Archaeologists Uncover Evidence of Divine Judgment
We live in a golden age of science and technology, which has greatly enriched the lives of billions of people. It’s arguably also the best time in all human history for science coming out in support of the truth of Christianity, not only in mainstream sciences like chemistry, physics, and biology, but also in a variety of other interdisciplinary avenues of human inquiry, such as biblical archaeology, which is producing a veritable revolution in our knowledge of the Holy Land and of the historical interactions between the ancient Hebrews and the nations that once surrounded them.
This article will look at evidence derived from archaeological discoveries that strongly affirms the authenticity of two biblical narratives concerning divine judgment: the destruction of Sodom and Gomorrah, and the events of the Exodus.
A Smoking Gun for Sodom & Gomorrah?
The biblical account of Sodom and Gomorrah, found in Genesis 19, tells us that God destroyed these cities on account of the alarming increase in evildoing by their inhabitants, particularly with respect to sexual depravity, as seen when both young and old lusted after two angels sent by the Lord to enact his righteous judgment.
The biblical account of the destruction of these two cities has puzzled scholars for centuries, but in September 2021, an intriguing paper published in Nature, a prestigious international journal of science, presented considerable evidence that a real cataclysmic event occurred in the region about 3,600 years ago(1).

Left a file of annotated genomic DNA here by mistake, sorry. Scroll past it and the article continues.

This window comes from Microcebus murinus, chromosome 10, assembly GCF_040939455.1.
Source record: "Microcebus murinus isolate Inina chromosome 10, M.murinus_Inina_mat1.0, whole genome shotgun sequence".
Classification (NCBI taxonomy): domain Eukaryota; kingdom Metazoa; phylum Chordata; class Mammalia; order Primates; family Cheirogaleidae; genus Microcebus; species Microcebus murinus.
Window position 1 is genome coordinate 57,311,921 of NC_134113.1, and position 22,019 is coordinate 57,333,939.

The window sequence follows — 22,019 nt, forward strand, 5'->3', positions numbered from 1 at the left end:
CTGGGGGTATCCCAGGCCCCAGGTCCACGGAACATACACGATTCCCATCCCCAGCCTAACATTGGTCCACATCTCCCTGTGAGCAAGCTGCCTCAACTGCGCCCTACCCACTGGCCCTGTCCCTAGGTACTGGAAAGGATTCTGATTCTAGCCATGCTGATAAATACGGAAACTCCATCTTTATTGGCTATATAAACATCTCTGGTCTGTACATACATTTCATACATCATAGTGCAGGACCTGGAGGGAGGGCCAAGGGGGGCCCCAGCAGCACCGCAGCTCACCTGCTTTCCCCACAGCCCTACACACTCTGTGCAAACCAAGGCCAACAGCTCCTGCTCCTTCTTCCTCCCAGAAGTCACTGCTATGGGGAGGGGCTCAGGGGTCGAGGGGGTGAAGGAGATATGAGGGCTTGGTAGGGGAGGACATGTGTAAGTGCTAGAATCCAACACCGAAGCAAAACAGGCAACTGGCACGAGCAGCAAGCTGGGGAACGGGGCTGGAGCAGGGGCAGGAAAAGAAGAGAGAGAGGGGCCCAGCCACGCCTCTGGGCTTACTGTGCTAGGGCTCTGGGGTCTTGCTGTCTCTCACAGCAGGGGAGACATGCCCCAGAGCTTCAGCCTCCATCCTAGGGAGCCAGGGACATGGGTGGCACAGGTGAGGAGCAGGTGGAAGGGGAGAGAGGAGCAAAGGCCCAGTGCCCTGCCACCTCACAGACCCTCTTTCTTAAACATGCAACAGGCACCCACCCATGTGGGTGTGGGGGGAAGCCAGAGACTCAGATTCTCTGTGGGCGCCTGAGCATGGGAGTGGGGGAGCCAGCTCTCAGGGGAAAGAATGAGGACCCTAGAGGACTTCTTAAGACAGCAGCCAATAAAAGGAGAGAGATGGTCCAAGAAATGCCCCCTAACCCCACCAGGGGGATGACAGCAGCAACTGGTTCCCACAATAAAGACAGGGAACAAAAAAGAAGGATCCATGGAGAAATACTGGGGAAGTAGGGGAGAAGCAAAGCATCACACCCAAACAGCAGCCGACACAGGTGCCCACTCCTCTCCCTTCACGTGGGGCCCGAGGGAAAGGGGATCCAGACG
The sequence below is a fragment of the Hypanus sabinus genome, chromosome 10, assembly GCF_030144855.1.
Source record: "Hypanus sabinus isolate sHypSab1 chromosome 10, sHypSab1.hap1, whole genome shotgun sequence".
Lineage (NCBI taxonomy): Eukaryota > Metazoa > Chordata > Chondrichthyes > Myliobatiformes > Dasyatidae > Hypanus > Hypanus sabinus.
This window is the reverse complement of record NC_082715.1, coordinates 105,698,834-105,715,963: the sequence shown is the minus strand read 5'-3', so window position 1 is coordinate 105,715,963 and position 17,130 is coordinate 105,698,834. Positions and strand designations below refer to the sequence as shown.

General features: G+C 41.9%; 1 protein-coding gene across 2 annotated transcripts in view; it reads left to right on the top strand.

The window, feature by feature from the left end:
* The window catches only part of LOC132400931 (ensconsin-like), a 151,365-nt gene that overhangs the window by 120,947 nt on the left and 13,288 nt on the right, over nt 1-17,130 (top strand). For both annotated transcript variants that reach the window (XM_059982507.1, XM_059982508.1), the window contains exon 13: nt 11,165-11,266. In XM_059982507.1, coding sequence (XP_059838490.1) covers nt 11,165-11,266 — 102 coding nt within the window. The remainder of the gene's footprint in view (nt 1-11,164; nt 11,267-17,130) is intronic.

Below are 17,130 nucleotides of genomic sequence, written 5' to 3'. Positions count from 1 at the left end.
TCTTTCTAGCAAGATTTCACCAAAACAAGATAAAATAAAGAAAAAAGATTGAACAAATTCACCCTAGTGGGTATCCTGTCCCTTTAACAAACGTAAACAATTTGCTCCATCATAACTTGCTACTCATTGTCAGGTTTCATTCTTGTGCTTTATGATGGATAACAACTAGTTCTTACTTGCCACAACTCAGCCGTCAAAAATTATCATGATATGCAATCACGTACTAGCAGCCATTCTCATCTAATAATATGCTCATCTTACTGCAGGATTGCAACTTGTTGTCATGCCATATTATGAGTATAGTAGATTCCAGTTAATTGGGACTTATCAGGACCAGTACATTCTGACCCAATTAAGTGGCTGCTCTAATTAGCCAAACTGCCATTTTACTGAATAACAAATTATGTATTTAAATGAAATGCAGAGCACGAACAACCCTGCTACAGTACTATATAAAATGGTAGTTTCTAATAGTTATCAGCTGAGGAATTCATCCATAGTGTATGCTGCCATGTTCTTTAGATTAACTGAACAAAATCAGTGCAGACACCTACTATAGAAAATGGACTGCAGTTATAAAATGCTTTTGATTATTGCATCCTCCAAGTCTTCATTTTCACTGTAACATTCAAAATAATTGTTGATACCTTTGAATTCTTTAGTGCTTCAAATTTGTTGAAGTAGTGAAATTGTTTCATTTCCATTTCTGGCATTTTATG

The team of scientists, including geologists, archaeologists, and geophysicists, headed by Allen West of the Comet Research Group in Prescott, Arizona, and James P. Kennett from the University of California–Santa Barbara, presented solid evidence that a cosmic airburst had destroyed Tall el-Hammam, a Middle-Bronze-Age city in the southern Jordan Valley northeast of the Dead Sea. The evidence presented showed that an approximately 22-megaton airburst had detonated, releasing energy equivalent to that of more than a thousand Hiroshima atomic bombs. The event super-heated the air to more than 2,000o C, destroying the city and its inhabitants, fusing quartz crystals, and melting metals into tiny spherules. The airburst also deposited huge quantities of salt from the nearby Dead Sea, preventing agriculture and causing a 300–600-years-long abandonment of settlements within a 25-kilometer radius.